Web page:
Trademark protection, while commonly associated with brand names, slogans, and logos, is available for almost anything visual or tangible that distinctly identifies a product or service. In some situations, this may include the shape of a product. The U.S. Patent and Trademark Office only has authority to register trademarks within the United States, so California businesses that operate abroad or in international commerce may need to seek additional protection. International registration is possible through a treaty framework known as the Madrid Protocol. The European Union (EU) also maintains a system for trademark registration for its member countries. The European Court of Justice (ECJ), the EU’s highest court, recently ruled on a trademark claim by Nestlé regarding the “four-finger” shape of its KitKat chocolate bar in Société des produits Nestlé SA v Mondelez UK Holdings & Services Ltd. A lower court had ruled that Nestlé’s trademark was invalid under EU law. The ECJ dismissed Nestlé’s appeal, affirming the lower court’s finding that the mark—i.e. the shape of the KitKat bar—did not meet the “distinctiveness” requirement. The legal basis for the ruling is similar to what might happen in a U.S. court. If you have questions about this often nuanced and complex area of law, get in touch with a California intellectual property attorney.
In order to obtain trademark protection through the USPTO, an applicant for registration must be able to demonstrate that they are using the mark in commerce, or that they have a “bona fide intention to use [it] in commerce.” 15 U.S.C. § 1127. The mark itself may consist of “any word, name, symbol, or device, or any combination thereof.” Id. Subject to certain restrictions, any mark that “has become distinctive of the applicant’s goods in commerce” may be eligible for registration. Id. at § 1052(f). The EU has similar requirements. The regulation in force at the time of the dispute in the Nestlé case specified that “trade marks which are devoid of any distinctive character” are ineligible for registration, unless a mark has become distinctive because of its use in connection with a particular good or service. European Council Regulation No. 207/2009 Arts. 7(1)(b), (3).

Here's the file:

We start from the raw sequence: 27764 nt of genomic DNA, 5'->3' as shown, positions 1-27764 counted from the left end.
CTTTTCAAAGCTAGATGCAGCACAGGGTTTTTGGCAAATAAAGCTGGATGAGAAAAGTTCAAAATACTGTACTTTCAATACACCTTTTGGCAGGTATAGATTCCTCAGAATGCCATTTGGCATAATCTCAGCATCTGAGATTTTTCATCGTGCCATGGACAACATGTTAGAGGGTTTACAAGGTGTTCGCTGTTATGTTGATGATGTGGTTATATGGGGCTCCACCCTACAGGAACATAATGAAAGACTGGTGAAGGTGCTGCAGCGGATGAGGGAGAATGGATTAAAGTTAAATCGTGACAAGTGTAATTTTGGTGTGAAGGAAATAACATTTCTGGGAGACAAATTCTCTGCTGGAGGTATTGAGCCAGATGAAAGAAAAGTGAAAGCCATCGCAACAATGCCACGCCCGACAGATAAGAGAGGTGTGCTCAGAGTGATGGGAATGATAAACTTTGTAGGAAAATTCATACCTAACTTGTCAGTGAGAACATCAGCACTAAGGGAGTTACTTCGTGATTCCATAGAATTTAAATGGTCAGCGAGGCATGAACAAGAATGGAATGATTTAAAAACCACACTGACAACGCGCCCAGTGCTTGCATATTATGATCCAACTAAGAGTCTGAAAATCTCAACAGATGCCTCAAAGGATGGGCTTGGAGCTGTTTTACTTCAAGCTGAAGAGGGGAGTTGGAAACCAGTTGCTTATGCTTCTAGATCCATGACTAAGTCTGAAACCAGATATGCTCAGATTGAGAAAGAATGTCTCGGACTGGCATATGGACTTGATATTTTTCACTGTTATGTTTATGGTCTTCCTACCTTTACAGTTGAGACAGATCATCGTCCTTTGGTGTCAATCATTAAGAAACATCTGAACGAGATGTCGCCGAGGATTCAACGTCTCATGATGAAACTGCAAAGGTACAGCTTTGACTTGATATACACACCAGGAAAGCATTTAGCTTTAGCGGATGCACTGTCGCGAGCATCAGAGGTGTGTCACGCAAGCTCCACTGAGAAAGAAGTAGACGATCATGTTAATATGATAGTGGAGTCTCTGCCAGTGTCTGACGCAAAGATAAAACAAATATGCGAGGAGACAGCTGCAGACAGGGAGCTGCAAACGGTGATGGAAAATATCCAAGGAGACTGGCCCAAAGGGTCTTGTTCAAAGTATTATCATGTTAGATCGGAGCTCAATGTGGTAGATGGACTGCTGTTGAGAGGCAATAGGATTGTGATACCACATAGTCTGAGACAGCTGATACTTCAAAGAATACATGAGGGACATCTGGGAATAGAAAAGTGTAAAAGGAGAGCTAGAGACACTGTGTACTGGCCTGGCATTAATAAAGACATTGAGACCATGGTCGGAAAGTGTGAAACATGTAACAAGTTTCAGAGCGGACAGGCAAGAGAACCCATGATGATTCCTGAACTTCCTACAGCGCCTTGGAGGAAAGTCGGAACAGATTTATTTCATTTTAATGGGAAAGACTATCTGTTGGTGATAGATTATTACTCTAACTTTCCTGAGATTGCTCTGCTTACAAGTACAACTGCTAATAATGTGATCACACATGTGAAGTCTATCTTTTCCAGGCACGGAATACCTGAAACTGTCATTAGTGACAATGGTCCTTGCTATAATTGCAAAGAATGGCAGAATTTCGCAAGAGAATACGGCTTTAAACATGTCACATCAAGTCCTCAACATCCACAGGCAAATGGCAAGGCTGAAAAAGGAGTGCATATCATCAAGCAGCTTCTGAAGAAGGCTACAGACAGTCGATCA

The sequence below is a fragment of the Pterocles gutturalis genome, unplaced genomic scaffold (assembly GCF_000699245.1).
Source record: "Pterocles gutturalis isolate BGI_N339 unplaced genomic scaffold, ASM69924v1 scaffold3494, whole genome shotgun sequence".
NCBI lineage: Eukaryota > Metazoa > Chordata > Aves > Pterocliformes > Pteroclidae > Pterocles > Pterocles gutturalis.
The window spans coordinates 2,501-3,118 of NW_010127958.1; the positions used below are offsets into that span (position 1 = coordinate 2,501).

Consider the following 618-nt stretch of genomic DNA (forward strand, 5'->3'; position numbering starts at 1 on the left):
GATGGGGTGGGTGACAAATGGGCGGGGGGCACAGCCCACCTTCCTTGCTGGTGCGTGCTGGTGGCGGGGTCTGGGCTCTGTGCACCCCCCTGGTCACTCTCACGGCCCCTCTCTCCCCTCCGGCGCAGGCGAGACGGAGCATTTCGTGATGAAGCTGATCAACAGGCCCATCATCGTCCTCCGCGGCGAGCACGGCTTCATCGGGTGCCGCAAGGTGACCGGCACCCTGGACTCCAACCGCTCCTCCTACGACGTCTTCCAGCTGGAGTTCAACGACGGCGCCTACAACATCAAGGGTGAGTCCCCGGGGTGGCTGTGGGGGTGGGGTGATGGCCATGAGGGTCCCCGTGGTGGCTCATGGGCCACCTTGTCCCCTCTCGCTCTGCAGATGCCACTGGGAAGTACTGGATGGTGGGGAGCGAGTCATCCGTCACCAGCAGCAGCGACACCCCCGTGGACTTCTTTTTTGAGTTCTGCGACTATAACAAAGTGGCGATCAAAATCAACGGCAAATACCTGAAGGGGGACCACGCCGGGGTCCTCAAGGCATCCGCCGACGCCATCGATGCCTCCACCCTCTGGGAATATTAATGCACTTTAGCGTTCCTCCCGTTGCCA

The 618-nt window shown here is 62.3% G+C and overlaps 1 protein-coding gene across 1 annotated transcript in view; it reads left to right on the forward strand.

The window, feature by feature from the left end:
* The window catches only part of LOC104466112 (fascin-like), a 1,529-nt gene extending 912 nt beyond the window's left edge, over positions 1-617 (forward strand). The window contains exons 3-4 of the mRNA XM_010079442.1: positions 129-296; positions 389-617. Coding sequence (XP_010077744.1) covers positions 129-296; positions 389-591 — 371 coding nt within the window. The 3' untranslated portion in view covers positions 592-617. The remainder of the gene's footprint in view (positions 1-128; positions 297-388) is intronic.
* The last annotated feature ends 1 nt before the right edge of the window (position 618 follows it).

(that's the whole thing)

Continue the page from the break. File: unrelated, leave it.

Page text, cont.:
Nestlé first applied to the European Union Intellectual Property Office (EUIPO) to register the KitKat’s shape in March 2002. The EUIPO approved the application in July 2006. The following year, Cadbury, a competing candy bar maker, filed an application seeking to invalidate the trademark. The EUIPO granted the application and invalidated the trademark in 2011. An appellate board later reversed that decision, accepting Nestlé’s argument that the KitKat shape had acquired distinctiveness under Article 7(3) of Regulation 207/2009. Cadbury, through its parent company Mondelez, appealed this ruling to the European General Court (EGC).
The appeal to the EGC made a complex argument challenging the ruling that the KitKat had attained distinctiveness through usage in commerce. It held that the appellate board had erred when it found that the KitKat shape had attained distinctiveness throughout the EU to such an extent that it was not necessary to examine its distinctiveness in each member country. The EGC reversed the appellate board and invalidated the trademark again. Nestlé appealed this decision to the ECJ, which affirmed the EGC. The ECJ noted that the appellate board should have specifically considered the distinctiveness issue among consumers in Belgium, Ireland, Greece, and Portugal.
James G. Schwartz, a Bay Area intellectual property attorney, has represented businesses and business owners in litigation and transactional matters for more than forty years. Please contact us today online or at (925) 463-1073 to schedule a free and confidential consultation with a member of our team.
More Blog Posts:
Jury in California Trademark Infringement Lawsuit Awards Over $700,000 to Owners of Famous Cat, Pleasanton Business & Commercial Law Blog, May 9, 2018
Cereal Maker Cannot Trademark the Color Yellow, According to Trademark Appeals Board, Pleasanton Business & Commercial Law Blog, September 19, 2017
Trademark Disparagement Clause Violates Free Speech Rights, According to U.S. Supreme Court, Pleasanton Business & Commercial Law Blog, July 12, 2017